Wes Phillips  |  Apr 01, 2005  |  0 comments
Note: These photos are a companion scrapbook to Wes Phillips' eNewsletter report.
Keith Howard  |  Jul 31, 2005  |  First Published: Jul 01, 2005  |  0 comments
If there is one thing I've learned in almost 28 years (ouch) of audio writing, it's that audience reaction is fickle. Sometimes readers will swallow the most contentious pronouncements without indigestion, only to choke on throwaway lines you've invested with little importance. It just goes to confirm that human communication involves senders and receivers, and they aren't always in synchrony.
Bill Sommerwerck, Others  |  Aug 08, 2017  |  First Published: Sep 01, 1985  |  15 comments
The issue is this business of "single-speaker" listening and demonstration, which has become fashionable in the UK.

The premise: bringing a second pair of loudspeakers into your auditioning room upsets the sound of the pair you're listening so badly that the first speaker's ability to correctly reproduce the timbre of musical instruments is destroyed. This observation is almost surely correct.

Keith Howard  |  Apr 02, 2009  |  First Published: Mar 02, 2009  |  0 comments
Until the Recording Industry Association of America hit the headlines in recent years with its antipiracy campaign, the initials RIAA meant one thing to seasoned audiophiles: the vinyl-disc equalization characteristic introduced in the 1950s to standardize what had previously been an anarchy of different EQs. Three decades later, as CD gained ascendance, a large proportion of audiophiles still knew what RIAA equalization was, and a good number of them had some idea or better of what the RIAA EQ curve looked like, and why it was applied.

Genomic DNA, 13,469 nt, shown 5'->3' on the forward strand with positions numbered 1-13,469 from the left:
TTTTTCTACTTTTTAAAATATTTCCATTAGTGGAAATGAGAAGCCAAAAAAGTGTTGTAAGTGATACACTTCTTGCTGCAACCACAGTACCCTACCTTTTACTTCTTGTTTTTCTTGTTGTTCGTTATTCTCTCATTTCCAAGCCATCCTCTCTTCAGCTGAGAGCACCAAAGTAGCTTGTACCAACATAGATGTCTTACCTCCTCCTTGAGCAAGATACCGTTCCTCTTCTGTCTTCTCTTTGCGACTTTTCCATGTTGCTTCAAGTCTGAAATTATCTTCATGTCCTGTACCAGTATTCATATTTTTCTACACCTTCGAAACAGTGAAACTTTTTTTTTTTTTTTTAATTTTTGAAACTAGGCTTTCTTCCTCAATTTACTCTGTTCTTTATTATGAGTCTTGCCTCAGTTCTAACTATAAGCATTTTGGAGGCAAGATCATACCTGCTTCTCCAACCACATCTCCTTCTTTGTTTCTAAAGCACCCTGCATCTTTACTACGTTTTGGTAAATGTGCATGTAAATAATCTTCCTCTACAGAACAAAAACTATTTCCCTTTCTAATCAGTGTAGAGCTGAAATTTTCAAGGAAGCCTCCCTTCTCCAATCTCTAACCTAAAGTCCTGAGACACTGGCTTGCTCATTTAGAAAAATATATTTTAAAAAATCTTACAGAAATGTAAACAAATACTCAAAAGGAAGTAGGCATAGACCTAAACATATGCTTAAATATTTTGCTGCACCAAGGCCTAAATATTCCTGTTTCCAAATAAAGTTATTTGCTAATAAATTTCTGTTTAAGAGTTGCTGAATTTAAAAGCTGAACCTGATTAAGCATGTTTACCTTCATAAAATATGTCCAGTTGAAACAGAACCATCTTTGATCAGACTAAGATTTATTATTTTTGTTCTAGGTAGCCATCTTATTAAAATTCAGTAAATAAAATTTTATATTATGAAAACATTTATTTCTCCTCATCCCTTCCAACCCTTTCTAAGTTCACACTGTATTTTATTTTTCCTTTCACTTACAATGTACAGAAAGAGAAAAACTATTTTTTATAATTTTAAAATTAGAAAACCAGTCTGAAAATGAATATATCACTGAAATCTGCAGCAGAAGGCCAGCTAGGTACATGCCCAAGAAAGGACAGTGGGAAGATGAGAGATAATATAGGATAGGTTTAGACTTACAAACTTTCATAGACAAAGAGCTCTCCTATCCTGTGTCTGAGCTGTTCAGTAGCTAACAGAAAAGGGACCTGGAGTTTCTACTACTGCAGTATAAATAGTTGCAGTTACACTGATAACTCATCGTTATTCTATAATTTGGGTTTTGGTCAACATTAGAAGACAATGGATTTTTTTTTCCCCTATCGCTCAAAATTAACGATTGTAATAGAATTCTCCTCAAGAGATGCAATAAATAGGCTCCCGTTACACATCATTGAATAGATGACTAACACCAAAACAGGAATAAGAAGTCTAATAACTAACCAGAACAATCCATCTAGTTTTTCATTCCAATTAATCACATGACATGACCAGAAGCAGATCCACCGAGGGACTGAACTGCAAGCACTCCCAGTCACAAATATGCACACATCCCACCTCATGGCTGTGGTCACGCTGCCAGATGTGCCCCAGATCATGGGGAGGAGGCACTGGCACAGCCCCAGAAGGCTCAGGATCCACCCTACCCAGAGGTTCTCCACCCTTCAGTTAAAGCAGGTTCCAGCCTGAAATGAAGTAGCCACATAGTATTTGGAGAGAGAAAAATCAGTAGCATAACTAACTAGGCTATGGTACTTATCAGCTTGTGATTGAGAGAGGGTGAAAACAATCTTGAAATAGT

John Atkinson  |  Mar 21, 1997  |  0 comments
There has been much argument in audiophile circles about whether an LP or a CD is a more faithful representation of a master tape. Although we recorded Robert Silverman's thrilling performance of the Liszt B-Minor Piano Sonata for CD release, we also had in mind to issue an LP. As the source for both would be the same, the question we can answer is: Will an LP cut straight from a 20-bit master tape via a Class A 20-bit DAC sound closer than a CD noise-shaped to 16 bits from the same 20-bit original?
Wes Phillips  |  May 06, 2002  |  0 comments
People are wrong when they say the opera isn't what it used to be. It is what it used to be. That's what's wrong with it.—Noël Coward
John Atkinson  |  Jul 03, 2003  |  0 comments
The science of recording music is, to apply a metaphor from a very different context, akin to "breaking a butterfly on a wheel" (footnote 1). The art of recording is to make it appear as though that pinned insect could still take wing. I have been devoted to both the science and the art of recording music since 1965, when I was given a Grundig ¼" open-reel tape recorder as a birthday present. You could even say that my evolving interest in audio and my current position at the helm of Stereophile date back to my finding out how different a Shure SM57 dynamic cardioid microphone sounded from a Reslo Ribbon, even in mono, even at 3¾ips, when captured on that Grundig.
Thomas J. Norton  |  Sep 26, 1999  |  0 comments
When we reviewed Pioneer's flagship Elite DV-09 DVD player in our September 1998 issue, it blew us away so much that it garnered an Editors' Choice award (see the February 1999 issue) as the best DVD player we had reviewed up to that time. This opinion has not changed in the intervening months, but at $2000, the DV-09 is more than many home-theater fans can afford (or justify) for a DVD player. The Elite DV-05, introduced earlier this year, provides many of the features and most of performance capabilities of the DV-09 at a more affordable price.